Biotechnology Avenue To Scale Up Food Production – Fintiri

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The governor of Adamawa State, Hon. Ahmadu Fintiri.
The governor of Adamawa State, Hon. Ahmadu Fintiri.

The governor of Adamawa State, Hon. Ahmadu Fintiri, has hailed biotechnology as a huge avenue for Nigeria to take advantage of to scale up food production in the country.

Fintiri, who submitted, while declaring open the media, farmers, and extension agents retreat on modern biotechnology for the northeast region held in Yola, said Nigeria could unearth the enormous potentials tied to agriculture with the adoption and right application of agricultural Biotechnology.

Represented by his deputy, Mr. Crowther Seth, Fintiri said Nigeria is a country known worldwide for her agricultural exploits but “today the contributions of the agriculture to the nation’s GDP has greatly reduced in recent years due to productivity challenges”.

He said: “The coming of agricultural biotechnology, therefore, offers us an opportunity to improve our crops and scale-up productivity which is currently at its lowest ebb. Nigerian farmers are harvesting one of the least average per hectare in the world. Our farmers cannot continue to labour in vain when technologies which can change things exist.”

The governor called for the strengthening of the agricultural extension system in Nigeria, saying it remained one of the most reliable platforms to transform and translate research findings into concrete products that can enhance productivity and ensure farmers harvest more from their farms.

“For us in the Northeast, agriculture must return to its pride of place, creating jobs and making nutritious food available for the people. But this will remain a dream until the growing agricultural research and development sector in the country is backed by a strong extension service.

“While research and development create new knowledge and produce new varieties with high potentials for us, extension services must bring that knowledge to the farmers who must embrace and cultivate the varieties.

“I, therefore, call for the strengthening of the research-extension-farmers-input-linkages-system because it is central to productivity enhancement and general improvement of rural livelihood,” he said.

In his welcome address, the director-general, National Biotechnology Development Agency (NABDA), Prof. Abdullahi Mustapha, said agricultural biotechnology has become an acceptable option for Nigeria to improve her agricultural practice and productivity.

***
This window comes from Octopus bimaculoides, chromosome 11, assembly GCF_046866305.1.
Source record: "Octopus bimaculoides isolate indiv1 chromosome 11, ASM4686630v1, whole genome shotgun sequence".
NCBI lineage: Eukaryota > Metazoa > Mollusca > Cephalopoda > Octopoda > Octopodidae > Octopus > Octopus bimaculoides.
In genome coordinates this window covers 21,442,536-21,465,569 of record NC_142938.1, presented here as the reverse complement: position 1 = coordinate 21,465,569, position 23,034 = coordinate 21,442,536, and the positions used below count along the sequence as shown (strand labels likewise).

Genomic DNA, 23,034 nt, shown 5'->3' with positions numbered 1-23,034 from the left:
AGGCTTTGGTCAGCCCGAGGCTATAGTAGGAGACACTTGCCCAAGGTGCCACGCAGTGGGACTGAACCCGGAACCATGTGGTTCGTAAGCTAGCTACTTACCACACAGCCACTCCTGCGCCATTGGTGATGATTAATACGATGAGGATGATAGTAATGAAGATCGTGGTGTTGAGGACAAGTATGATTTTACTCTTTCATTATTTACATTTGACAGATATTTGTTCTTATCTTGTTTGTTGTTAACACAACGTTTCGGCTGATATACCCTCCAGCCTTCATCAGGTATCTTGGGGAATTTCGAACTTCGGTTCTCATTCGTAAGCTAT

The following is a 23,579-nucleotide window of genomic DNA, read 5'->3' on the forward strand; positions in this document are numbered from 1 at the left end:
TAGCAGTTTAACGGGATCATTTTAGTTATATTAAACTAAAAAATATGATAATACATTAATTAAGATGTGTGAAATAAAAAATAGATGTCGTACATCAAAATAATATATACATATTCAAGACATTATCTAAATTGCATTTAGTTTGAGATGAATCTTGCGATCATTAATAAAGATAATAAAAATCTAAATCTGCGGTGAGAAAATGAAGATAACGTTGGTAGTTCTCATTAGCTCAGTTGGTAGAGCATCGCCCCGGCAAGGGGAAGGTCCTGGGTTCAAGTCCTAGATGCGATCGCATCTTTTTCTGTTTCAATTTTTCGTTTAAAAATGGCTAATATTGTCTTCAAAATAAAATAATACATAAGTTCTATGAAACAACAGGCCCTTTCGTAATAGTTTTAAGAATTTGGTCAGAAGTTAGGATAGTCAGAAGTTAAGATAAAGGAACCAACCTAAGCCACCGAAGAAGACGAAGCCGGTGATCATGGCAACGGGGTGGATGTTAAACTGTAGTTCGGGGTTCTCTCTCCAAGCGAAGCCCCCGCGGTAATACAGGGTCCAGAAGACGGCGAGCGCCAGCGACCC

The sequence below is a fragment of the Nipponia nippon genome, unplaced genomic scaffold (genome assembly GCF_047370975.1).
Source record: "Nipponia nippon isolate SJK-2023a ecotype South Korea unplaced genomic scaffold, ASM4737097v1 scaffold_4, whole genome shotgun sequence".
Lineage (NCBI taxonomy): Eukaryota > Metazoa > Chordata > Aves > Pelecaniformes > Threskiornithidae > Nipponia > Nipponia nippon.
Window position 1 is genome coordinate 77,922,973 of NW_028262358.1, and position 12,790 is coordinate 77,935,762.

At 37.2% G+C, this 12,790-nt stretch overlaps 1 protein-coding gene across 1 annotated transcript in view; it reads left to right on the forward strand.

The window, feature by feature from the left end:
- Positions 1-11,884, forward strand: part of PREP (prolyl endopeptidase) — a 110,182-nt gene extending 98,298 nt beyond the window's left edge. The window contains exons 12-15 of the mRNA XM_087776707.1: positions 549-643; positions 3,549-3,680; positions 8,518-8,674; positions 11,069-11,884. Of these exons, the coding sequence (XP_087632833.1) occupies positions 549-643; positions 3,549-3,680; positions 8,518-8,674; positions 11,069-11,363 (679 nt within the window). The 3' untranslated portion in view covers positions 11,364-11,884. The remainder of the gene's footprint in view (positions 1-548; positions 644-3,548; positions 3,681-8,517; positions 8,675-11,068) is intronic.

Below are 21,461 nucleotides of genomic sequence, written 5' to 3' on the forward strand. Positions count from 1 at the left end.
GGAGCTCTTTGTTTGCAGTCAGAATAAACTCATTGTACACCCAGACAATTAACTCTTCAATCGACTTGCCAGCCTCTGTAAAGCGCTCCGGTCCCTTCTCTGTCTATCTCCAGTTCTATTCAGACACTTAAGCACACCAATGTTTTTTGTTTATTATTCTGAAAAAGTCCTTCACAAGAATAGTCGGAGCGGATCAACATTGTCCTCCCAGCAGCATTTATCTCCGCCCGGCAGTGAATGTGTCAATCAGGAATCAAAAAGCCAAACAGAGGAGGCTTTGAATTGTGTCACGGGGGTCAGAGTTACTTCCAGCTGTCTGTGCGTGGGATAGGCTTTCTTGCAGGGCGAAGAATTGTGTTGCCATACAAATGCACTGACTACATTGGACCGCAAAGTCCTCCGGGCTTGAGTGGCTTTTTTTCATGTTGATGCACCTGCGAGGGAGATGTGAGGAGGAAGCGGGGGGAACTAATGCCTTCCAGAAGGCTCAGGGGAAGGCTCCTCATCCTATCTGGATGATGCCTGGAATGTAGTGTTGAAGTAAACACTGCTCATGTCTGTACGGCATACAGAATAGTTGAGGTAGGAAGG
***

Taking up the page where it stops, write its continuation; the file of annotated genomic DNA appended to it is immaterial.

He pointed out that the training of farmers, extension agents and media practitioners in the region north is important because the region is one of the leading producers of agricultural products in the country.

In his presentation, the director-general, National Biosafety Management Agency (NBMA), Dr. Rufus Ebegba, hinted that the government of Nigeria is tightening all ends to guard against the malicious use of biotechnology in the country.

He said, as the agency responsible for regulating all biotechnology activities and products in Nigeria, it is developing comprehensive guidelines that would make the labelling of all genetically modified products mandatory among other requirements. If flouted, offenders could bag as much as five years in jail.

“As a regulatory agency, we ensure that the genetically modified version of any crop is safe to the consumer and the environment and must be similar in terms of taste, look, growth pattern, and other attributes as the conventional variety.

“The NBMA Act 2015 mandates us to take regulation of GMOs a step further. In that guise, anyone who releases a genetically modified product in Nigeria without approval from the NBMA risk five years’ imprisonment,” Ebegba said.

He said Nigeria has also commenced the process of developing a biosecurity policy aimed at nipping untoward use of biotechnology or similar technology to wreak havoc in the country, adding that Nigeria currently chairs the African and West African forum of Biosafety Regulators.

The Nigeria country coordinator, Open Forum of Agricultural Biotechnology in Africa (OFAB), Dr. Rose Gidado, while outlining the objectives of the retreat said it would provide accurate and up-to-date information about advances in biotechnology in Nigeria to ensure that journalists are fully acquainted with facts and effectively disseminate same to the public.

“Biotechnology applications would contribute to national growth and development. Therefore, sustained awareness through specialised workshops as this would help popularize the technology concept and secure sufficient buy-in from the media managers and by implication the public,” she added.

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